Writing Poetry: Haiku

            Hello everyone! Welcome to our Writing Poetry: Haiku post. I hope that at least a few of you are here to write a haiku with me. Even if you aren’t, you’re very welcome to stay and learn.

            The haiku is a common poem, and most people learn how to write these poems in middle or high school. A haiku is a poem that comprises three lines and seventeen syllables and the “kireji” and the “kigo”.

            A kireji is a cutting word, also known in poetic terminology as a caesura. This is a turn in the poem, a word used to change the direction or tone of the poem swiftly from one image to another. A kigo is a seasonal reference or reference to the natural world. This was my biggest mistake in learning about haikus: I kept forgetting that they need to be about nature. It’s so easy to write a haiku about anything, but unfortunately, marks go to the nature haikus.

            Now we’ll talk about the syllables in the haiku. The pattern of syllables is 5,7,5 in the three lines of the poem. For example, I’ll put in a haiku I previously wrote here.

The ocean waves pulse

I watch and write their sorrows

Heal their pain and mine.

Now I’ll write it with syllabic breaks:




As you can see, the lines follow the 5,7,5 pattern. This is the largest rule in writing haikus, and it’s difficult to write everything you want in so few syllables.

            Let’s write a haiku now! The first thing to do is choose a theme. This is where the kigo comes in–you need a season or part of nature to talk about. A few options are trees, the ocean, autumn, winter, spring, summer, snow, or flowers. You can be as general or specific as you want, and there’s no limit to the themes to choose from. It truly is endless.

            Next, it’s important to talk about the caesura or kireji. In the poem above, I would say that the kireji happens with the word “sorrows”. This is the word where the tone of the poem changed from an image of the speaker sitting and watching the ocean move to the emotion that the speaker and the ocean are both carrying. I hope that makes sense. I have found caesuras to be the tough part of poetry.

            I’m going to pick a season for my haiku: autumn. I’ll write the initial idea that I have, but know that I am trying original words, looking up synonyms, and counting syllables to make the words line up. You can take the kireji into account when writing your initial draft, but you can worry about it later too if that helps. Here’s my first idea:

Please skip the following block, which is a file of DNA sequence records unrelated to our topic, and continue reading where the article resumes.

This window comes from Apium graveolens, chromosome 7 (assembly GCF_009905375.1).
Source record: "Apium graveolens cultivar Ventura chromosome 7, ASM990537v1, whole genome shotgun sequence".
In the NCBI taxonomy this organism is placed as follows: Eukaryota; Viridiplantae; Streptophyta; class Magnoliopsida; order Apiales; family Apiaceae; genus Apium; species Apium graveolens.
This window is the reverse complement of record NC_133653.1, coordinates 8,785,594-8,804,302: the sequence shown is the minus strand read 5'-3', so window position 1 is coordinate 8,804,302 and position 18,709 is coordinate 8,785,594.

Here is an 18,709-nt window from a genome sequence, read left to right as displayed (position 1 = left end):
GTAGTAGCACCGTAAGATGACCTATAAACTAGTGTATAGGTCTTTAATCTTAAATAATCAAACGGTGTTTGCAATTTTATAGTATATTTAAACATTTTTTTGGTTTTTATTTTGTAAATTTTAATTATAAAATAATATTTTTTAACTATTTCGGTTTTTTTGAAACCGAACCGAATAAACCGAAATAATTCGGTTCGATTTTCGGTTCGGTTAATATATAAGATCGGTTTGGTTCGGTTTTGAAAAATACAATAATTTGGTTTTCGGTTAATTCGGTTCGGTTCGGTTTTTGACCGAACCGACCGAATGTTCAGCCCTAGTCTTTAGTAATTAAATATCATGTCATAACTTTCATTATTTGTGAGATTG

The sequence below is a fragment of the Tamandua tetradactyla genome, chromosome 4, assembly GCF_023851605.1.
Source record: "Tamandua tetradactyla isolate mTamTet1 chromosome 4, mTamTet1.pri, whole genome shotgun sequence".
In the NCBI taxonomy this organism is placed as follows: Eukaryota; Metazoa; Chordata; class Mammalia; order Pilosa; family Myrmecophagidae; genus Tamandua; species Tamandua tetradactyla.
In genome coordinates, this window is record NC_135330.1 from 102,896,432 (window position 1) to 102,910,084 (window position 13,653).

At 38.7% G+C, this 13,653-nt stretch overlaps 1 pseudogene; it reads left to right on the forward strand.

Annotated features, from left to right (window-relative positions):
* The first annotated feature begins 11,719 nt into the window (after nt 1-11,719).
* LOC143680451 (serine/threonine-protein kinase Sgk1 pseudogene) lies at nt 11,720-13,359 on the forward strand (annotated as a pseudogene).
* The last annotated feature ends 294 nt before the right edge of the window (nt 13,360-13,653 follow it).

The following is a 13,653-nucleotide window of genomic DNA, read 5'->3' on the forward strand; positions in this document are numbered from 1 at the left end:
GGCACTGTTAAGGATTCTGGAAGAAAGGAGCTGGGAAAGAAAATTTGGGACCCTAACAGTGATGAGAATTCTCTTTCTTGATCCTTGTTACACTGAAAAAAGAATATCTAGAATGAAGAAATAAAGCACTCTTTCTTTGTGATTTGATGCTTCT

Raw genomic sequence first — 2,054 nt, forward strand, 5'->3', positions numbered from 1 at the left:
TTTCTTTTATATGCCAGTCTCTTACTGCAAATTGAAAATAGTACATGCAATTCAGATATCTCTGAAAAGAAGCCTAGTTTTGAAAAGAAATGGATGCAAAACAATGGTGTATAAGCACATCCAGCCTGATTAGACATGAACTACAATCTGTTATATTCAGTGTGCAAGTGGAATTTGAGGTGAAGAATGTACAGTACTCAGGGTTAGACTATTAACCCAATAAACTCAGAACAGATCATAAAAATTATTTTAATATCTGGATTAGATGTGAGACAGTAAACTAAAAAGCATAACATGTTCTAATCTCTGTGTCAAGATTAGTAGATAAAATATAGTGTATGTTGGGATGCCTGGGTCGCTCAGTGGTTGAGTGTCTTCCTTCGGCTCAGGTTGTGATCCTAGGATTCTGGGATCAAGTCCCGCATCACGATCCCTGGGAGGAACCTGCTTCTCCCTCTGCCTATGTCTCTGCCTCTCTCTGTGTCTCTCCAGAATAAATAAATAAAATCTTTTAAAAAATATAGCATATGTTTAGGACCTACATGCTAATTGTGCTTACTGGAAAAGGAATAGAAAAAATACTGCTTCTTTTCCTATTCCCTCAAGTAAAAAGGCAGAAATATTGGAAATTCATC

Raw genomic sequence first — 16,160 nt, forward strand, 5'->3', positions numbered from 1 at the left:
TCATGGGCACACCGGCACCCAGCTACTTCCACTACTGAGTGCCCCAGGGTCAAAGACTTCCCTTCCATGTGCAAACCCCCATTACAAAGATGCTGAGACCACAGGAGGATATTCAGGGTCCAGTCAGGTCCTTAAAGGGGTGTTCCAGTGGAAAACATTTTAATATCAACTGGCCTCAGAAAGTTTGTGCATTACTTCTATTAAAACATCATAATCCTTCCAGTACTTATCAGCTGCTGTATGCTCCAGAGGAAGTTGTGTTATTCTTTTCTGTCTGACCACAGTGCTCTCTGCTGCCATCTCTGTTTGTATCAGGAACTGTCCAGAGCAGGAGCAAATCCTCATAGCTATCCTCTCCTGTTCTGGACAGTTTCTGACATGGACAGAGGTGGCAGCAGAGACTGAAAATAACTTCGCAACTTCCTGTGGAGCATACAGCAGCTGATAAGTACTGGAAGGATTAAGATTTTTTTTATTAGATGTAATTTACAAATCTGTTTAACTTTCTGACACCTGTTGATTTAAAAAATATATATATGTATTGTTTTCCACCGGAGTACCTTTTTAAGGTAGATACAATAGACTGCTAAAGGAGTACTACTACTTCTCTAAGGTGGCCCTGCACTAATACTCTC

Pumpkins steal your breath,

Their faces lit by candles

That burn down your house

Alright, I didn’t quite think that would come out of my head and fit so well. I wasn’t going to include it, but it’s an even better example of the word “candles” taking a very swift left turn. So many people associate autumn with Halloween here in Canada, so I moved towards that kind of image. I’ll try for a happier one now.

Leaves splay around me

Upon the graves of the dead

Putting me to rest.

Wow, okay. My brain needs some help when these just flow out. Honestly, I think the amount of true crime I’ve been watching is affecting my poetic inspirations. I’ve written so many haikus in my life that my brain thinks of phrases with the right number of syllables easily. So, my best advice is to write a lot of them. They’re quick to write, and you can get faster the more you do. Eventually, you can learn to create a deeper meaning within them, like my ocean haiku above. Or even this most recent one.

            That’s about all there is to know about writing a haiku! Practise as much as you can: writing lots of them is a good thing! Another thing you can do is try switching out one or two words here and there, like pronouns. It changes the meaning and could make the poem mean more or have a greater impact than before.

         As always, let me know if you still have questions or if there was something that I didn’t touch on! I’m always around to answer questions here on the blog, through my Instagram at @litandleta and over on Facebook on the Lit&Leta Blog page. Happy haiku writing!


  • Allegory: A poem or story that can be interpreted to have a secondary or alternate meaning.

  • Allusion: An indirect reference to something.

  • Alliteration: Close repetition of consonant sounds, usually at the beginning of words.

  • Assonance: Close repetition of vowel sounds.

  • Consonance: Close repetition of consonant sounds anywhere in the words.

  • Couplet: Two-line stanza, usually a rhyming pair.

  • Dissonance: A disruption of the harmony of sounds within the poem or line.

  • Foot: A unit of measurement in a line of poetry.

  • Line: A unit of measurement. Made up of feet.

  • Meter: The rhythmic measure of a line. Ex. Pentameter.

  • Metaphor: Comparing one thing to another without using “like” or “as”. Direct comparison.

  • Repetition: Repeating specific words or phrases within a poem.

  • Rhyme: The repetition of similar-sounding words, usually at the ends of lines. There are many kinds of rhymes.

  • Rhythm: Rhythm comes from the patterns of short, long, stressed, and unstressed syllables in a line, stanza, or poem.

  • Refrain: The repetition of a line with a poem.

  • Stanza: A group of lines that together make up a unit of measurement in a poem. Like a paragraph in prose writing and usually separated by a space.

  • Haiku: A three-line poem with a syllable count of 5-7-5.

  • Caesura: A word that shows a turn in a poem. Kireji in haikus.


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